Theatre companies are always trying to find new and fresh ways to tell stories.
But at Starlit Voice we also care very much about our ecological footprint.
In fact it makes theatre even more exciting when you can find ways to reduce waste, reuse your resources time and time again, and utilize recyclable materials.
We pride ourselves in doing this at Starlit Voice and also coaching and training our DSHK students to do the same thing.
Learning how to be creative with your sets and props, costumes, and even the way that you market your productions will not only make your shows more unique and special, they will also help to reduce costs, minimize storage and also minimize our carbon footprint.
Theatre is all about illusion, and the suspension of disbelief and an audience will completely buy into the world you create as long as you and the production team are completely invested in the world you are building.
With our production of “Timeless” in 2018 much of the decor was especially sustainable. Jan Brink, writer of “Timeless” said “the raw materials used by set designer Lymari Alberts were specifically chosen to be reusable, recycled or to create a minimum impact on the environment. We tried our very hardest to put anything in the trash after the show.”
For our production of The Lion The Witch and The Wardrobe, earlier in the year, many costumes were reused from previous Starlit productions.
Sometimes we over complicate things or make things more difficult, but good stories don’t need all the razzle dazzle and smoke and mirrors that we often think an audience expects.
This has been proven time and time again with many companies that have produced scaled down versions of hit musicals.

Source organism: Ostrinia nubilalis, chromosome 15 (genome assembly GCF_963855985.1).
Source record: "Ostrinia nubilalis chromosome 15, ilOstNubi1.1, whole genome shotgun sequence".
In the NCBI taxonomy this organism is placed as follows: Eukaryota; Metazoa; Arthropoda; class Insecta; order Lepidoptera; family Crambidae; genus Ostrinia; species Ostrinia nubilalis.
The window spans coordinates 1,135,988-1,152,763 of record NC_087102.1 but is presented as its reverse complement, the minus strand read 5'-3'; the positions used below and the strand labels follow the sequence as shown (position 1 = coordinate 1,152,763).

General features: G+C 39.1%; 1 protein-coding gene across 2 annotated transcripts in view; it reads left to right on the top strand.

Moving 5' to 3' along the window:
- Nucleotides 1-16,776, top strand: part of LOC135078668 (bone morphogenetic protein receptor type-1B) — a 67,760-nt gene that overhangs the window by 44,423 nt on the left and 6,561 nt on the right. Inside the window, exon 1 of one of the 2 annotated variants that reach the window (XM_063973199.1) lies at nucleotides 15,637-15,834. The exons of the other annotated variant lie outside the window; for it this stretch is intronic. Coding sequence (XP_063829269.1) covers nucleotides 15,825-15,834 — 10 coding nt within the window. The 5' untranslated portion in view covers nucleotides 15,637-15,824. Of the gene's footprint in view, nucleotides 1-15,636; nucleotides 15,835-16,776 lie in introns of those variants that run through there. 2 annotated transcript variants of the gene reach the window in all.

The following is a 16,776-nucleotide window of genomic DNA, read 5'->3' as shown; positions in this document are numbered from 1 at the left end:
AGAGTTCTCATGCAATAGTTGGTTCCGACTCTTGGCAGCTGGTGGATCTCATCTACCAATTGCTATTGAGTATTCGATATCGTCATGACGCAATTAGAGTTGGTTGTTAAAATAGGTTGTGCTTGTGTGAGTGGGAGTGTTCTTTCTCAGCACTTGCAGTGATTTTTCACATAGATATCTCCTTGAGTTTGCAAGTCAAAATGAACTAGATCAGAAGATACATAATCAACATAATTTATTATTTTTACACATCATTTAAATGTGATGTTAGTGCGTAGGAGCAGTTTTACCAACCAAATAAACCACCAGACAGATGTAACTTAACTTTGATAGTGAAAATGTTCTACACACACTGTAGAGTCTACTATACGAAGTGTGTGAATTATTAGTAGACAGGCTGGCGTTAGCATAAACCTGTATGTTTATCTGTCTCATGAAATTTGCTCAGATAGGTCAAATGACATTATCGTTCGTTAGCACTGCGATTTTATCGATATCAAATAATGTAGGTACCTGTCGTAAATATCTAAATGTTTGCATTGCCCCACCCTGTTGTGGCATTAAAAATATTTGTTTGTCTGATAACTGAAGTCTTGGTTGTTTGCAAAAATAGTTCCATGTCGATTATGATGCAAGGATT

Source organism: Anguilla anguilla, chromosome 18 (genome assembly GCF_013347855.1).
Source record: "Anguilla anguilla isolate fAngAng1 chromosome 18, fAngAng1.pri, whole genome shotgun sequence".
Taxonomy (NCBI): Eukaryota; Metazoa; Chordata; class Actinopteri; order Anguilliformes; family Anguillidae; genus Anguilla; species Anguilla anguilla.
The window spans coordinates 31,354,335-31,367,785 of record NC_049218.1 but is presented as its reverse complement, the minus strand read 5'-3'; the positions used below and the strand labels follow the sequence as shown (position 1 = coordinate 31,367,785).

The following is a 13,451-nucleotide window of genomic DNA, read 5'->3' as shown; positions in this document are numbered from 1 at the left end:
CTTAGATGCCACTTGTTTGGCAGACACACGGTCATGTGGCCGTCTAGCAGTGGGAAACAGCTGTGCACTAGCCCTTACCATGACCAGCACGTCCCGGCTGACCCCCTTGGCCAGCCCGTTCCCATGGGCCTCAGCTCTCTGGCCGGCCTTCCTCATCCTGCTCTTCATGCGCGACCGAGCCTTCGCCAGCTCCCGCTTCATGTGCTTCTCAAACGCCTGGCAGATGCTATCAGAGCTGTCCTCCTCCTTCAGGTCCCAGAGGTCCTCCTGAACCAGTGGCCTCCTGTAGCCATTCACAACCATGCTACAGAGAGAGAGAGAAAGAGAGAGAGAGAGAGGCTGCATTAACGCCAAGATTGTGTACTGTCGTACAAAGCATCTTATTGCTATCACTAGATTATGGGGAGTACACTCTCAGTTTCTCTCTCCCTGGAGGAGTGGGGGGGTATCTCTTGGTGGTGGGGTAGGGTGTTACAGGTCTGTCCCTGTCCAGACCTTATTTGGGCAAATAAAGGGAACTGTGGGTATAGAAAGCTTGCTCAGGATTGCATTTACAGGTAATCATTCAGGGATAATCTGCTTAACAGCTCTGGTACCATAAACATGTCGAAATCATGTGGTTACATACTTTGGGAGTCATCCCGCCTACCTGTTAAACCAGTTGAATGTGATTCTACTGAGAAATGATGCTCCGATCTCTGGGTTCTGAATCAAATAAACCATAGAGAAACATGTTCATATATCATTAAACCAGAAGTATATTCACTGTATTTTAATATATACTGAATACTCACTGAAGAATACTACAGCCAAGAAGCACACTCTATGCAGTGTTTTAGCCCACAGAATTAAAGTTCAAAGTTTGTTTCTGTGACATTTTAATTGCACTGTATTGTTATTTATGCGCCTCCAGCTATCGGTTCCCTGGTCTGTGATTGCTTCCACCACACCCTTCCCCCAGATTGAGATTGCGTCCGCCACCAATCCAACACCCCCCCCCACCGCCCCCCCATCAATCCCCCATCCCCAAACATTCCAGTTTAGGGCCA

Often we have this impression that musicals are all about spectacle and certainly shows like Phantom of The Opera or Aladdin lend themselves to big sets and lavish costumes but companies such as the English National Opera have successfully staged productions of Sweeney Todd and Sunset Boulevard on a much smaller scale and the results have been positively received by audiences.
Michael Billington wrote in The Guardian about the ENO’s production of Sunset Boulevard:
“A show that in 1993 seemed too big and spectacular to catch the ironic tone of the Wilder movie has been given a new lease of life. Sometimes semi-staged is better than the luxurious grandeur of an elephantine West End musical.”
A good story needs wonderful characters, an interesting plot, good conflict and powerful themes.
The piece should stand on its own without needing all the trimmings of an overstuffed Christmas Turkey.
So questions to ask yourself when you are next putting on a show are:
How can you utilize the resources you have on hand. Can you recycle the existing props or costumes you have. Sometimes just by giving something a new coat of paint or by dying a shirt or pair of pants a different color, you can completely change the way it looks.
Challenge yourself to be creative and you will amaze yourself with what you are able to achieve. But more importantly it feels good to be able play an important role in the future of Sustainable Theatre.